Some significant correlations were found in the total sample pooled: OSDI score correlated inversely with mechanical threshold (p < 0.01; rho = −0.324) and with EGF tear levels (p < 0.01, rho = −0.330). We also found that mechanical threshold correlated inversely with heat threshold (p < 0.01, rho = −0.321). These correlations are shown in Fig. 4.
This study examined corneal sensitivity and tear inflammatory molecules in tears in symptomatic and asymptomatic CLWs and NCLWs. The results reveal that there are no differences in these parameters between the study groups at least 24 h after CL removal. In addition, we found some relationships between these clinical and biochemical variables and the symptoms of discomfort.
The CLWs were divided into symptomatic and asymptomatic by administering the CLDEQ, an instrument designed for this purpose.29 In addition, symptoms of ocular discomfort were quantified by means of the OSDI questionnaire to obtain a quantitative score because the CLDEQ does not provide information regarding the severity of the symptoms. In our study, we found that OSDI values were significantly higher for the SCLW group in comparison with the ACLW and NCLW groups, indicating that SCLW subjects suffer more symptoms, as expected. However, it must be taken into account that NCLWs were only eligible for the study if they had an OSDI value lower than 13.31
Mechanical sensitivity measurements showed that there were no significant differences in mechanical thresholds among the SCLW, ACLW, and NCLW groups. This indicated that mechanical threshold was not affected by CL wear, independently of whether wearers were symptomatic or asymptomatic. Controversially, there are some studies with soft daily HCL wearers that report an increase in mechanical threshold.10–12 However, it is notable that all of these studies took the CL wear measurements without taking a CL-free rest period longer than 10 min, considerably different from our methodology. On the other hand, Velasco et al.,39 despite finding an increase in mechanical threshold after 8 h of HCL use, showed that the threshold is fully recovered within the first 4 h after CL removal. Moreover, authors who instructed CLWs to remove their CLs the night before the assessment did not find any differences in mechanical threshold between NCLWs and CLWs40 or between symptomatic and asymptomatic CLWs.41 Considering these studies, and despite the fact that we did not analyze this effect, an alternative to the suggestion that HCL use does not affect mechanical threshold is the possibility that HCL use does indeed affect mechanical threshold in some way but that the thresholds recover once the CLs are removed. This assumption could mean that the possible mechanical adaptation because of CL wear disappears within just 24 h of remaining without CL wear.
Both (hot and cold) thermal corneal thresholds were measured in our study. The outcomes showed that there were no significant differences in thermal thresholds among the SCLW, ACLW, and NCLW groups. Our study is the first one to report thermal thresholds in HCL users; however, Tanelian and Beuerman42 reported an increase in heat threshold after 8 h of polymethyl methacrylate CL use that completely disappeared within 24 h after CL removal. Our findings may indicate that HCL use does not affect thermal thresholds. On the other hand, taking into consideration the findings of Tanelian and Beuerman,42 thermal thresholds might be affected by HCL use but recover normal states after removing the CLs, and it would be independent of the symptoms of discomfort. Therefore, in case CL wear provokes an alteration in the function of corneal nerves, this effect seems to disappear 24 h after CL removal.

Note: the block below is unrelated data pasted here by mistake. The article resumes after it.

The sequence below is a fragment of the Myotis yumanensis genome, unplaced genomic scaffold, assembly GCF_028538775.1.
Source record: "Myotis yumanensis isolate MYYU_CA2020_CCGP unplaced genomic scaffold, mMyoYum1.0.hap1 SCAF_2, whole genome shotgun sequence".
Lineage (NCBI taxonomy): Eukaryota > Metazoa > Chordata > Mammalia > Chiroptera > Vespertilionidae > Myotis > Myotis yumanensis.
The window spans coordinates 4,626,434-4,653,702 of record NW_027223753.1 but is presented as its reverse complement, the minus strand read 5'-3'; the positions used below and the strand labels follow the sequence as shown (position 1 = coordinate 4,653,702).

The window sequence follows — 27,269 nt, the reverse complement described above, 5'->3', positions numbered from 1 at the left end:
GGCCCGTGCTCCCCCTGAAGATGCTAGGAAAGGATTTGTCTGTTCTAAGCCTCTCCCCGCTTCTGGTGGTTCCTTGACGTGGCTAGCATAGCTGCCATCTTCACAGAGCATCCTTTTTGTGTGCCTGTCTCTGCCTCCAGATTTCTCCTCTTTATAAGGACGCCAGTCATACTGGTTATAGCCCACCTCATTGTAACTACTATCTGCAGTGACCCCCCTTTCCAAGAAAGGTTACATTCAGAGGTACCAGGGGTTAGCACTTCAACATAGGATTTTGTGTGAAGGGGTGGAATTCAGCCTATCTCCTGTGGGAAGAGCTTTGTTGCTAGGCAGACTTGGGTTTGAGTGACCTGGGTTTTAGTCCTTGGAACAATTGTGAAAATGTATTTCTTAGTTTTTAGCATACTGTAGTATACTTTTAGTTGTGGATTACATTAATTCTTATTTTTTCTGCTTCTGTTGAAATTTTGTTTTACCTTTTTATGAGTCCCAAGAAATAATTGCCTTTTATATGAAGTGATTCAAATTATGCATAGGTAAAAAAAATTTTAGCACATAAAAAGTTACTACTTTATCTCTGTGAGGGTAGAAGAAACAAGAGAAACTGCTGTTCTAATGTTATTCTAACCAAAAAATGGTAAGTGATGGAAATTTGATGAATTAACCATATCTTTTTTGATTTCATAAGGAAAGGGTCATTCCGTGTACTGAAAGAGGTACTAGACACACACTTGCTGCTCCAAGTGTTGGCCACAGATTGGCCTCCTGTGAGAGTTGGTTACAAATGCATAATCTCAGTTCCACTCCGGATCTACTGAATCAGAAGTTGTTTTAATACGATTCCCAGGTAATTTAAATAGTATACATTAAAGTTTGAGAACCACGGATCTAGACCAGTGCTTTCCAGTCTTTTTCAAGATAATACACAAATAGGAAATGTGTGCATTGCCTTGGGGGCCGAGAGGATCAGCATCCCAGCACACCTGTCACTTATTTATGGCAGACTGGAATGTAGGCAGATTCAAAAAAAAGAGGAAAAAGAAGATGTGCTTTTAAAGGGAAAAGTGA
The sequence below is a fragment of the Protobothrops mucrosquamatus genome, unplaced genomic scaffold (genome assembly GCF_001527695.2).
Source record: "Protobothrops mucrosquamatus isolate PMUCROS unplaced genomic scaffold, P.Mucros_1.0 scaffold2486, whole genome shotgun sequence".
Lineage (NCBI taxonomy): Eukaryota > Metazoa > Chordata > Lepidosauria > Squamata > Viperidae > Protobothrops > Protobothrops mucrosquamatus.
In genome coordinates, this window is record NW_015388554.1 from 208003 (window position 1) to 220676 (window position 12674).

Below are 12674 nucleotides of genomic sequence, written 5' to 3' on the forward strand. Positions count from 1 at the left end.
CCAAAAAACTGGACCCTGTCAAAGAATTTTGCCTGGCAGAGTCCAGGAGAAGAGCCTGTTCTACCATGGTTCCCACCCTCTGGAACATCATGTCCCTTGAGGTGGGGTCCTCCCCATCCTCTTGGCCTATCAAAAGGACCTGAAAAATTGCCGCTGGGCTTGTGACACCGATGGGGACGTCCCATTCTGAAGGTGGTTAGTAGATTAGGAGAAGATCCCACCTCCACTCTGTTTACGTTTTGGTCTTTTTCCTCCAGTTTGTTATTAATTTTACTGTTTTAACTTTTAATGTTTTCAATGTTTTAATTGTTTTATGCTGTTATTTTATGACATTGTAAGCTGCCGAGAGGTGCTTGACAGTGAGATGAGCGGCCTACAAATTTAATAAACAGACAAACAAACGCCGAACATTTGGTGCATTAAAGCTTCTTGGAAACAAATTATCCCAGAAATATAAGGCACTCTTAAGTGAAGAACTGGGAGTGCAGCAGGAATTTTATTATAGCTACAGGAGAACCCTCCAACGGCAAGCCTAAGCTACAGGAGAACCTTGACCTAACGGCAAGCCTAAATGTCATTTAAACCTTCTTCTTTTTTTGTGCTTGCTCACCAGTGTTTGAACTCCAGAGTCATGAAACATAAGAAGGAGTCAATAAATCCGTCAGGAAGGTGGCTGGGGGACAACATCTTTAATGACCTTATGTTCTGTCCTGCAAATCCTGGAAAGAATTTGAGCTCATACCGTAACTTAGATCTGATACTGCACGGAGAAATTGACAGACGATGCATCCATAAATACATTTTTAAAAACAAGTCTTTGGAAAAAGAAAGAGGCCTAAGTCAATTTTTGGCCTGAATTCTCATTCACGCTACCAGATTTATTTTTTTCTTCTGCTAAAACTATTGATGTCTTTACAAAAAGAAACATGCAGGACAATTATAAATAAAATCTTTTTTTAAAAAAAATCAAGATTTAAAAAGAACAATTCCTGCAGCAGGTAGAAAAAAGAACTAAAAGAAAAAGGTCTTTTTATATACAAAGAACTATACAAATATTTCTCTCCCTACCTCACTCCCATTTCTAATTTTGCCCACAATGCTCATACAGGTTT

Tear concentrations of 12 inflammatory markers were analyzed; the markers were chosen because they had either appeared altered in previous studies on CLWs25–28 and on dry eye disease21–24 or had been shown to be pain related.18,21,22 The analysis of these inflammatory markers showed no significant differences of tear concentration among any of the groups. This lack of differences may indicate that these molecules in tears are unaffected by HCL wear. Conversely, some of these tear markers (EGF, IL-6, and IL-8) have previously been found altered in CLWs.25–28 However, it is remarkable that these authors (except for Dogru et al.28) did not establish a CL-free period before taking measurements, as we did. Dogru et al.28 instructed their subjects to remove their CLs the night before the morning of the assessments; in any case, this was less time than the 24 h our volunteers remained without CLs, besides other differences in methodology, such as time from awakening when samples were taken, type of CL users (neophytes vs. experienced), or type of CL used, that may also explain the different results obtained.
Some of the inflammatory markers analyzed in these studies have also been found unaltered in CLWs. González-Pérez et al.26 found no differences in the concentrations of IL-6, IL-8, and MMP-9 in tears after 12 months of silicone hydrogel CL use on a continuous-wear basis compared with nonusers. Dogru et al.28 found no altered levels of IL-8 and IL-10 in tears of HCL wearers after 2 weeks of CL use compared with their baseline. Markoulli et al.43 reported no significant differences in MMP-9 tear concentrations after wearing HCL for 1 month. Thus, the possible release of inflammatory mediators in CLWs seems to be debatable. Moreover, Schultz and Kunert44 reported that, although IL-6 levels were higher during CL use, these levels became similar to those of non-CL users 6 days after CL removal. Consequently, another possible explanation of our results (although we did not analyze the effect) may be that inflammatory mediators might only be present during CL wear and that any increase might revert to normal concentration values after CL removal, independently of whether CLWs suffer symptoms of discomfort during CL wear or not. This supposition involves that the possible inflammatory response to CL wear weakens after CL removal, and it is not detectable at all within 24 h without CL wear.